PARIS PHOTO 2014 marked the 18th year of the grandest photography gathering on Earth. 60,000 visitors came to see an astonishing array of images from all places and periods, in every category, presented by over 140 galleries under the magnificent Belle Epoque iron-and-glass canopy of the Grand Palais. LARB interviewed many top photographers at this bustling mecca and is presenting them in a special series via Photographer Spotlight.
David LaChapelle is one of a handful of photographers who need no introduction to anyone who has ever read a glossy magazine. His brash, ultra-vivid photographs have managed to remain startlingly original in the overtrod blitz-and-glitz worlds of fashion and celebrity. But one of the most distinctive aspects of his work has been his ingenuity at injecting pop culture with freewheeling doses of religion, art history, and myth. This flair for philosophical undercurrent has widened into the personal work that has found its way into blue-chip galleries, museums, and art books since he returned to the fine-art realm.
In person, LaChapelle appears as an amiable, roguishly handsome club-crawler. But the more he gamely answers any and all questions thrown at him, the more he emerges as a thoughtful and cultivated man with serious views about art, society, and the fate of the planet. His latest series, LAND SCAPE, is twofold: Refineries employs elaborate scale models, made of commonplace petroleum-based products like plastic straws and curlers, to depict a key step in the process of depleting fossil fuel resources. Gas Stations, which takes hints of Ed Ruscha’s iconic depots deep into the lush terrain of LaChapelle’s Maui life, places the ravaging of Earth squarely in our daily lives. Both series suggest his ambivalence: he captures a magical, gleaming beauty along with the subjects’ ominous implications.
LaChapelle isn’t new to fine-art photography; he first showed in 1984, at age 21, and did so until 1990 when he began working for Interview magazine in its heyday. “Interview was like my college, because I didn’t finish high school. It was my finishing school.” This led to becoming a hardworking darling of magazine art directors, until the day he quit all for-hire gigs. By 2006, LaChapelle had had enough of commercial work. After many years of shooting ads and celebrities, LaChapelle had outgrown his passion for it, and returned to making photographic art based on his own desultory inner dialogue. “I knew I could no longer go on photographing the new Britney Spears or whatever, and editors were having trouble with some of my more provocative work like ‘Jesus Is My Homeboy.’ I felt that my ideas were not fitting the magazines’ needs anymore, and they weren’t fitting mine. It was time to go.”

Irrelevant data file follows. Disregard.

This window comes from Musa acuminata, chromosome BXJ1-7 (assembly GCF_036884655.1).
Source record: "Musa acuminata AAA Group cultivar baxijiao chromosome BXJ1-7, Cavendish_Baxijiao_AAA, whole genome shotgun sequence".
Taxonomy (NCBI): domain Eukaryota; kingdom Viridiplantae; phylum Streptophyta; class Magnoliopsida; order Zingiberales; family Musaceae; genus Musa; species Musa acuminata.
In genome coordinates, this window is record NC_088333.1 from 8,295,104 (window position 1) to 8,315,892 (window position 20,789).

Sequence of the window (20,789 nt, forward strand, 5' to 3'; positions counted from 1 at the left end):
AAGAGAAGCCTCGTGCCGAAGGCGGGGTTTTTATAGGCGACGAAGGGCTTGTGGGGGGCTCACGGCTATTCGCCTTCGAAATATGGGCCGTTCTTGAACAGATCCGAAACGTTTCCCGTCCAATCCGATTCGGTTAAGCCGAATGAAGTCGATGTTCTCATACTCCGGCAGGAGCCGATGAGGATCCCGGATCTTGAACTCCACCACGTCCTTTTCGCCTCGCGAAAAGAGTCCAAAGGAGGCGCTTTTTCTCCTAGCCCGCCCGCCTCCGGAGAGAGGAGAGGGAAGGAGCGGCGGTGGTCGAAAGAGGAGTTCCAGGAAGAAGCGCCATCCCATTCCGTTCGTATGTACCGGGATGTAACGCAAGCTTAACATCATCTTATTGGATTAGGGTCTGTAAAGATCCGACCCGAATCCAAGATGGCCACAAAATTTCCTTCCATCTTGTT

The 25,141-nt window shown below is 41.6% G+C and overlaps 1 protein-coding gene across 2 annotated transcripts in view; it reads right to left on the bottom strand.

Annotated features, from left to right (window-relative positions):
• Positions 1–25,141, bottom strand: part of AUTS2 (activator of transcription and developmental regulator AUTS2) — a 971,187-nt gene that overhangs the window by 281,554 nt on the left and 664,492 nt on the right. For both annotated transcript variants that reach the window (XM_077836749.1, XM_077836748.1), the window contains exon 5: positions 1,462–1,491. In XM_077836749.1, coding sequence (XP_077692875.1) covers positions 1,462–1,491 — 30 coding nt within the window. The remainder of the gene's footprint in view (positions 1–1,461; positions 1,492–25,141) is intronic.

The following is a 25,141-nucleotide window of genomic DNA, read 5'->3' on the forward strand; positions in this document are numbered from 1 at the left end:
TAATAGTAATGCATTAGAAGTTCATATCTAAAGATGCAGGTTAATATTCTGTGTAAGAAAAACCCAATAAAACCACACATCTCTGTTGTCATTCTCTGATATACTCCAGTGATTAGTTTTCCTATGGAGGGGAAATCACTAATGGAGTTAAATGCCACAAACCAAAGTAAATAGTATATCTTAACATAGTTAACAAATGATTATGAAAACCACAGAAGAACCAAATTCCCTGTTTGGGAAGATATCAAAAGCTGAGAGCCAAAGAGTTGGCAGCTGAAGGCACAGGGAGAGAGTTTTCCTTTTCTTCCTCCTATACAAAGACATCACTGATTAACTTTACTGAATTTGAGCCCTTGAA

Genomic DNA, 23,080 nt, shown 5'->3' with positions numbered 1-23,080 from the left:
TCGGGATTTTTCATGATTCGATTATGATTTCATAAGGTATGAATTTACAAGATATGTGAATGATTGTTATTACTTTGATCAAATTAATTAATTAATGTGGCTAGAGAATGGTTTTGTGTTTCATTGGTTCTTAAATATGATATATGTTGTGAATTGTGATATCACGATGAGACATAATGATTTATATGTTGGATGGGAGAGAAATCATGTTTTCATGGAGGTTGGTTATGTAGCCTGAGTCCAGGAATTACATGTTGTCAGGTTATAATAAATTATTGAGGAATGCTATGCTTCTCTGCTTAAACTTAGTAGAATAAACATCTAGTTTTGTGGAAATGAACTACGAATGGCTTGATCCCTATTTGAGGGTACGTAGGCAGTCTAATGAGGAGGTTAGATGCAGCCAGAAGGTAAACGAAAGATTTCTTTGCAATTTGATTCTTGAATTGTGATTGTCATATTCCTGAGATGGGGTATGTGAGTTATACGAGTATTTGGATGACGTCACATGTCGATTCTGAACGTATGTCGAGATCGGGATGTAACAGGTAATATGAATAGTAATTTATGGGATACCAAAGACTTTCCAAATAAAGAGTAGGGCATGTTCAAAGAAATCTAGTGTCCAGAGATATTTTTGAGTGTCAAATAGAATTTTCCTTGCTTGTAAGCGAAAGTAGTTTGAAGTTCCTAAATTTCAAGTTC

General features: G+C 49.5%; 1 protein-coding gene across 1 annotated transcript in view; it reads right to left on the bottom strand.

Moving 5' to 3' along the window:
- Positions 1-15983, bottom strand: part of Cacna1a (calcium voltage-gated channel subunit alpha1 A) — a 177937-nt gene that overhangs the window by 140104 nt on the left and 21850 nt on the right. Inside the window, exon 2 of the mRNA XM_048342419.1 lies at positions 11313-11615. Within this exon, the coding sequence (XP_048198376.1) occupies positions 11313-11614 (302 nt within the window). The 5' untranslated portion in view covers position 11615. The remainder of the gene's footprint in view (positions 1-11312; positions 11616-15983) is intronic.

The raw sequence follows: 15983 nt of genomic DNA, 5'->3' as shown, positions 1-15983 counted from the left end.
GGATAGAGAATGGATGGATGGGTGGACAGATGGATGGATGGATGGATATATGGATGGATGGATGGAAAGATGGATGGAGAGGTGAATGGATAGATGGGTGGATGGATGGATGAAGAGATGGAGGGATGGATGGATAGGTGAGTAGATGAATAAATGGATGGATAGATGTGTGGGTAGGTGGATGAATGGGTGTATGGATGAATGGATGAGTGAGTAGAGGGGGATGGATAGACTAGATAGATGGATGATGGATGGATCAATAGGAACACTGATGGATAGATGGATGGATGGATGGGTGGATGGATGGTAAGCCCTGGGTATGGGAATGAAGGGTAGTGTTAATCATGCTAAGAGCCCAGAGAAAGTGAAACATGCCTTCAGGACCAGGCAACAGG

He also felt that the fashion world that had embraced his work, while interesting as an art form and instructive to an evolving artist, was ultimately promoting a rampant mindless consumerism that he was increasingly uncomfortable with. His work became acts of conscience, not commerce. But he looks back happily on the mass-media phase. “Definitely those years taught me how to communicate and about technique. I spent a lot of time in the darkroom, analog; first six years in black-and-white and then in color — the dark ages of my life, discotheques and darkrooms … clubs in New York City. You learn from everything, even from the society weddings I did as a kid.”
Since living off the grid on his farm in Maui (transformed from a former nudist colony), he began thinking about the environment, which became the seed of his current series. “I certainly didn’t want to be judgmental, point fingers or put myself on some kind of pedestal, because I’m a consumer. I just came off a plane to Paris that used tons of fuel.” LaChapelle is wrestling with the realization that the global economic system is rigged by greed but that we’re now all complicit in its consequences. “The Greeks were dealing with these questions, too. It’s not a new idea, but it’s reached different levels now because there are so many of us on the planet, over seven billion. The population has doubled since I was born.” The dense forestation that is slowly engulfing his gas stations presents a visual allegory of how LaChapelle sees the endgame, Nature having the last laugh.
David LaChapelle’s LAND SCAPE series is on view at Galerie Daniel Templon in Paris through December 23. And his exhibition at the Museo de Arte Contemporáneo in Peru opens on January 22.
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